The Truth About the Paleo Diet: Expelling the Myths – Part 1
It is an unfortunate and longstanding truth within the scientific world that many new and novel ideas that are brought to light (especially within nutritional science) are initially scrutinized and damn near burned at the stake. To that end, the Paleo diet is no different. If you’re reading this blog, then chances are you’ve heard of the Paleo diet either in passing by some ‘health nut’ or worse yet, you’ve read some negative article about it. Within my own practice, I have shied away from using the word Paleo due to the negative connotation this has received, and now use the term Ancestral Health. However, I want to clear the air about what the Paleo diet is and isn’t in the hopes to show people that this way of eating, and of life, is an extremely powerful tool that has brought many people happiness and even saved lives. Thankfully, the other common truth within the scientific community is that eventually, the science will prevail and the theories will be adjusted accordingly. It appears that finally, this is starting to happen for nutritional science. To that end, let’s begin with myth #1.
Myth #1: The Paleo Diet is Unscientific
I don’t know how this ever became a myth… Before I begin talking about the recent literature on the Paleo diet, let me first remark that the Paleo movement is based around the theory of evolution, one of the single most accepted theories in the entirety of science. The early work by Charles Darwin in On the Origins of Species  and Gregor Mendel’s Experiments Concerning Plant Hybrids  opened the world to an entirely new area of research, evolutionary biology (among others). This has since been applied to study how evolution has played a role in the development of our species across everything from psychology to anatomy. There is a movement (albeit a slow one) now within medicine called Darwinian or Evolutionary Medicine , which looks at how our evolution has shaped, and continues to shape, our health. So why is it then, that when we apply these concepts to nutrition, it is met with such antagonism?
Nothing in Biology Makes Sense Except in the Light of Evolution
– Theodosius Dobzhansky
The entire premise of the Paleo diet is that it is based on scientific observations and evidence. In the early days, it was mostly observational research from following and recording the health and diet of indigenous peoples around the world, such as the fantastic work completed by Weston A Price . Through these observations, it was noted that indigenous peoples who still followed their traditional hunter-gatherer lifestyle were mostly free of modern degenerative disease – heart disease, diabetes, autoimmunity, neurodegeneration, etc. Then, a few papers started popping up in the literature which was the advent of the “Paleolithic Diet”. Papers such as, Paleolithic Nutrition: A Consideration of Its Nature and Current Implications , which laid the groundwork of compiling the research to allow for the develop of scrutiny under the scientific method via more robust clinical trials. Some of the early clinical trials were performed by Loren Cordain, often considered to be the creator of the Paleo diet and author of the 2003 book The Paleo Diet . By the mid to late 2000’s, more and more research was coming out in support of this “new” diet. One of the seminal papers was A Palaeolithic diet improves glucose tolerance more than a Mediterranean-like diet in individuals with ischaemic heart disease by Lindeberg et al , which showed marked improvements in both weight and metabolic markers of diabetes and cardiovascular disease versus the Mediterranean diet – often tooted as the healthiest diet. Since that time, a growing amount of research continues to be published throughout the scientific community showing the nearly unimaginable benefits of following the Paleo diet (Image 1 – retrieved 28 May 2017)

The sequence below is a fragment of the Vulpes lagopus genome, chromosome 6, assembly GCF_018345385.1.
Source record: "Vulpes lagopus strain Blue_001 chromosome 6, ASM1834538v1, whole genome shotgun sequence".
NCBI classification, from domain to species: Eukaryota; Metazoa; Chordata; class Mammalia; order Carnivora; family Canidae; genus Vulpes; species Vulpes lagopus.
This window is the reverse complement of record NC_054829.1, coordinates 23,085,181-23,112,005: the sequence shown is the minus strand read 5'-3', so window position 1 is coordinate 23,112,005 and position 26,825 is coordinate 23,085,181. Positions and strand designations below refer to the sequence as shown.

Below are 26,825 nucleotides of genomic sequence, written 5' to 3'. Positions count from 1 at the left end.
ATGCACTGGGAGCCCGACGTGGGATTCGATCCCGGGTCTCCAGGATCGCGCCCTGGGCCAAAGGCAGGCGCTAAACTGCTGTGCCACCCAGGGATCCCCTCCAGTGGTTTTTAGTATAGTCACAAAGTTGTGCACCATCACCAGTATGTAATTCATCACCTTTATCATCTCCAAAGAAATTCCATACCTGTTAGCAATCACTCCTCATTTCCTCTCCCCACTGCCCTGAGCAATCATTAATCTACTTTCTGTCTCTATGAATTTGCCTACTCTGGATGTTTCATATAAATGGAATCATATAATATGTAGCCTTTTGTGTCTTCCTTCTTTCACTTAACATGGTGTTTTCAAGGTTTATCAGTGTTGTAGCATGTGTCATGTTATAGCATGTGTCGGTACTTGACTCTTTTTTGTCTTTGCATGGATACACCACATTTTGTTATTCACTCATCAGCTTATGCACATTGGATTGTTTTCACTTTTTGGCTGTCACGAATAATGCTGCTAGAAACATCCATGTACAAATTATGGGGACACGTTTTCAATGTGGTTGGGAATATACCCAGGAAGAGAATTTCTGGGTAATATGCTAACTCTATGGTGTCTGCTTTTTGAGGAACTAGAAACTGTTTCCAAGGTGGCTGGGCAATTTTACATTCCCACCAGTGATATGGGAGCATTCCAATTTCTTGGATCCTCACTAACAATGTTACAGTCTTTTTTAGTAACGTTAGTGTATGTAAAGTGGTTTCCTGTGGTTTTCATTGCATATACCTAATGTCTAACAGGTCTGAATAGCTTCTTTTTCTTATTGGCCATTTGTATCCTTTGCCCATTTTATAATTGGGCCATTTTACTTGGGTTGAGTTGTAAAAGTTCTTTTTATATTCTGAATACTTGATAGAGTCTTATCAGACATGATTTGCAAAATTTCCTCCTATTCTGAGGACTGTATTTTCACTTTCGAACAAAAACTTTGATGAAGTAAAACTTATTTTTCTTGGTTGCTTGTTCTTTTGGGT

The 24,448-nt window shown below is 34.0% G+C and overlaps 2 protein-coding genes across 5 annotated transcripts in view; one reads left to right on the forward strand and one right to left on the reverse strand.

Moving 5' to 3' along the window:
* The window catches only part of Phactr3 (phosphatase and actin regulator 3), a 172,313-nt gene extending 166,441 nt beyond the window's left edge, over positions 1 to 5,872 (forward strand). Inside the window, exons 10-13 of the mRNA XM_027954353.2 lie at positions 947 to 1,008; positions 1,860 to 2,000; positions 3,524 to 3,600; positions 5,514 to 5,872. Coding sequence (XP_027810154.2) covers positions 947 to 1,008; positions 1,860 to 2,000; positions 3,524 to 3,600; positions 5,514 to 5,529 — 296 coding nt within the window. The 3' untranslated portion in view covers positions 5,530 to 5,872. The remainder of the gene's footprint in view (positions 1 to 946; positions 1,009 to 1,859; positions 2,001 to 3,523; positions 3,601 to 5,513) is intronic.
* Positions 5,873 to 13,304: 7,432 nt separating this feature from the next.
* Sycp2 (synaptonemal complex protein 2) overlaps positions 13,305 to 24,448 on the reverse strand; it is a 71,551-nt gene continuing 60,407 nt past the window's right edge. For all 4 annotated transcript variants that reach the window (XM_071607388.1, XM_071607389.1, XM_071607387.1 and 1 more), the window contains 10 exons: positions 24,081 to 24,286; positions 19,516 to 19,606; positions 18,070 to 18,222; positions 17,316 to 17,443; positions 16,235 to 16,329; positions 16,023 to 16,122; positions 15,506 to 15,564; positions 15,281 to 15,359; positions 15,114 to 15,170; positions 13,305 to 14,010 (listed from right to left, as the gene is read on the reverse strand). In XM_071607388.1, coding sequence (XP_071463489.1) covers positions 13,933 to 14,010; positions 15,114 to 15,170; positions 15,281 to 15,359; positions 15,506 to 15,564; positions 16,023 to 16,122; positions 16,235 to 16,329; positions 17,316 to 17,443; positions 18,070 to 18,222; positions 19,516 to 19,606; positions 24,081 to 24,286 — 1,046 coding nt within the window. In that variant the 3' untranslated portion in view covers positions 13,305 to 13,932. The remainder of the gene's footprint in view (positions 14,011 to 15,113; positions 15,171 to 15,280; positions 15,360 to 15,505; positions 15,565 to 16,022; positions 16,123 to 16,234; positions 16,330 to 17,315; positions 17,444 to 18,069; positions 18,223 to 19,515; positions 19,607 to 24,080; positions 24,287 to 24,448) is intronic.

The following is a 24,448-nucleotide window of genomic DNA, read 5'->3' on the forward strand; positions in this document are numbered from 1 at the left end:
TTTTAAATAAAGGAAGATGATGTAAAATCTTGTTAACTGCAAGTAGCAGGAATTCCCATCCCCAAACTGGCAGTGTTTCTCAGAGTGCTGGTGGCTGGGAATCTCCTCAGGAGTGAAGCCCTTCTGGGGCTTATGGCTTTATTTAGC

The entire basis of the Paleo diet was founded on science. Contrast this to other such diets which are created by guru’s or medical (or worse, non-medical) practitioners that have put their opinions and biases into a dietary approach. Even worse are that some of the diets ranked on the US News & World Report ‘Best and Worst Diets’  actually have a total of 0 research studies conducted on them, yet these rank higher than the Paleo diet?? Interestingly, USNWR is an active beneficiary of marketing products for such diets….
Hopefully I’ve managed to allay this initial myth of the Paleo diet quite clearly. However, if you are not yet convinced, here are some resources for further investigation and history (if you are of the type to actually use logic and reason to make decisions and not emotional biases).
Keep an eye out for more upcoming pieces breaking the dietary myths of the Paleo diet.
- Darwin, Charles. The Origin Of Species By Means Of Natural Selection. 1st ed. New York: Modern Library, 1872. Print.
- Mendel, Gregor Johann. “Versuche über Pflanzen-Hybriden” [Experiments Concerning Plant Hybrids]” . In Verhandlungen des naturforschenden Vereines in Brünn [Proceedings of the Natural History Society of Brünn] IV (1865): 3–47.
- Williams GC, Nesse RM. The dawn of Darwinian medicine. Q Rev Biol. 1991 Mar;66(1):1-22.
- Price, Weston A. Nutrition and physical degeneration: a comparison of primitive and modern diets and their effects. Milton Keynes, U.K.: Lightning Source, 2010. Print.
- Eaton S, Konner M. Paleolithic Nutrition: A Consideration of Its Nature and Current Implications. New England Journal of Medicine. 1985;312(5):283-289.
- Cordain L. The paleo diet. 1st ed. New York: Wiley; 2003.
- Lindeberg S, Jonsson T, Granfeldt Y, Borgstrand E, Soffman J, Sjostrom K, Ahren B: A Palaeolithic diet improves glucose tolerance more than a Mediterranean-like diet in individuals with ischaemic heart disease. Diabetologia 2007, 50(9):1795-1807.